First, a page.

By Jim Quinn, Guest Post
“Facts do not cease to exist because they are ignored.” – Aldous Huxley
I woke up this past Saturday morning and opened my local paper to find out that all was well. An Associated Press article declared a healthy jobs market, fantastic auto sales, a surging housing market, and a stock market rocketing to new all-time highs. What’s not to love? If the mainstream media says the economy is as good as new, it must be so. Why should we let facts get in the way of a good storyline? The stock market has surged to 2007 highs, so the country’s employment situation must be strong.
The chart above tells a slightly different story. The S&P 500 has regained almost all its losses since October 2007 as Bernanke and Washington politicians chose to save Wall Street and screw over Main Street. The working age population has risen by 12.8 million since 2007 and there are 4 million less Americans employed. The December Household Survey from the BLS being touted by the mainstream media as proof of a jobs recovery told a slightly different story:
- The number of unemployed Americans went up by 126,000 in one month
- Another 169,000 Americans left the workforce evidently because their stock market gains made them wealthy.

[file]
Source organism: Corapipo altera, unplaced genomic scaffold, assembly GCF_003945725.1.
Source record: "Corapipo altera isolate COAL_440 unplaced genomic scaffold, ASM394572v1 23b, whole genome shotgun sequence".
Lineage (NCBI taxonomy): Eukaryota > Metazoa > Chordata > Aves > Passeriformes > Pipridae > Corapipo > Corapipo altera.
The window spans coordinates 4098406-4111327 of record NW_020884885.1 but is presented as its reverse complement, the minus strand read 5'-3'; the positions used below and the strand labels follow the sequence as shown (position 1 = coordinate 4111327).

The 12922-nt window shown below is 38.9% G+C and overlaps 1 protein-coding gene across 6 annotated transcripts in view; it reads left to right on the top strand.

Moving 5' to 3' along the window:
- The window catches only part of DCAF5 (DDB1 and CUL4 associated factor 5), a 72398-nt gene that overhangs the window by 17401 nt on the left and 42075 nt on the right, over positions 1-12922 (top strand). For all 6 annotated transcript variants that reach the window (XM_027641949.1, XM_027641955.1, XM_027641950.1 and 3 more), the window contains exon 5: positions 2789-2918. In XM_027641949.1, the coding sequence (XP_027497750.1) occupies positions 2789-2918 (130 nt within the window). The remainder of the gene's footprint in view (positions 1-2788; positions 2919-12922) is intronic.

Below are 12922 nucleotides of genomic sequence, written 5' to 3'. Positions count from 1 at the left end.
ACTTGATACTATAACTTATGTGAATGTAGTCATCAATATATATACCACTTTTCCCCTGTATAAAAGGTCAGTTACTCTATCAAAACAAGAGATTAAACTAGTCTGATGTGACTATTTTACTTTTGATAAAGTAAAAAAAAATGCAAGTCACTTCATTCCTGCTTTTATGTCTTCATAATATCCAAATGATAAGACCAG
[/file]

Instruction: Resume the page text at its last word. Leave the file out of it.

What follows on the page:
- There are 250,000 more Americans unemployed than there were in September 2012.
- There are 6,000 less Americans employed than there were in October 2012.
- The unemployment rate reported to the masses went up to 7.9% (the true rate reached 23%).
This is just the picture over the last few months. The picture since 2007 is beyond horrific, as more than 10 million Americans have left the workforce. Everyone knows people willingly leave the labor force when the economy crashes and their net worth is reduced by 30%. Who needs a paying job then? Just because there are 101 million working age Americans not working and the labor participation rate of 63.6% is at a three decade low, certainly doesn’t mean we aren’t experiencing a tremendous jobs recovery, according to the mainstream media.
The deep thinkers at CNBC, Fox, CNN and the rest of the captured corporate status quo mouthpieces, propagate the false storyline that the reason for Americans leaving the workforce is Baby Boomers retiring. Considering the average Boomer has $90,000 of total savings and 28% of them have less than $1,000 saved, I suspect there are few willingly leaving the workforce. The Boomers have taken on 4 million additional jobs since the low point in 2009, while the 16 to 54 year olds have lost an additional 2.9 million jobs. Does this reflect a strengthening jobs market? Does the fact that real hourly wages have fallen for the last two years reflect an improving labor market?…